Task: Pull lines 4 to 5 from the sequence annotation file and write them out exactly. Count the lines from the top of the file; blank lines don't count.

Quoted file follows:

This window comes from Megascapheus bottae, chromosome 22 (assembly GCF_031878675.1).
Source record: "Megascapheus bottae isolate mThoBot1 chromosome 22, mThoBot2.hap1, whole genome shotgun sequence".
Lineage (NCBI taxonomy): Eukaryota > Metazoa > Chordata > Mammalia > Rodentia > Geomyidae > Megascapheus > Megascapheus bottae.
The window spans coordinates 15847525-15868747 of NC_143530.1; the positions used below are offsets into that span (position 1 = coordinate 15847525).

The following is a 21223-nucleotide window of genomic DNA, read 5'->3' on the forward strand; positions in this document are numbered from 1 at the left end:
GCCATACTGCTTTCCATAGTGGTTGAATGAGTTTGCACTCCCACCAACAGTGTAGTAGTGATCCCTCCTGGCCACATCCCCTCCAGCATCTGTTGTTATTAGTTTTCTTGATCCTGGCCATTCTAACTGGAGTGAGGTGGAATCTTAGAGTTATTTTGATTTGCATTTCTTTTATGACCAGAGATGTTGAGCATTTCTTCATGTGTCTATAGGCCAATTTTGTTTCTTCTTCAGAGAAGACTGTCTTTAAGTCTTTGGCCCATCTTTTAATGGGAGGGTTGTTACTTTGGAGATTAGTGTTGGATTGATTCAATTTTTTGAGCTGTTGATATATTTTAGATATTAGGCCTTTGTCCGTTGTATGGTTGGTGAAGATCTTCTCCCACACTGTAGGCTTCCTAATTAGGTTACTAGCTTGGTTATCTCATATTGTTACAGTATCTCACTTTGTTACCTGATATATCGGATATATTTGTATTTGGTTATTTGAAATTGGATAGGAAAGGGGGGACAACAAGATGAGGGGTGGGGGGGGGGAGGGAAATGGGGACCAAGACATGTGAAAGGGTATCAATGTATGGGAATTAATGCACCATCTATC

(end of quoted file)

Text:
The window spans coordinates 15847525-15868747 of NC_143530.1; the positions used below are offsets into that span (position 1 = coordinate 15847525).

The following is a 21223-nucleotide window of genomic DNA, read 5'->3' on the forward strand; positions in this document are numbered from 1 at the left end: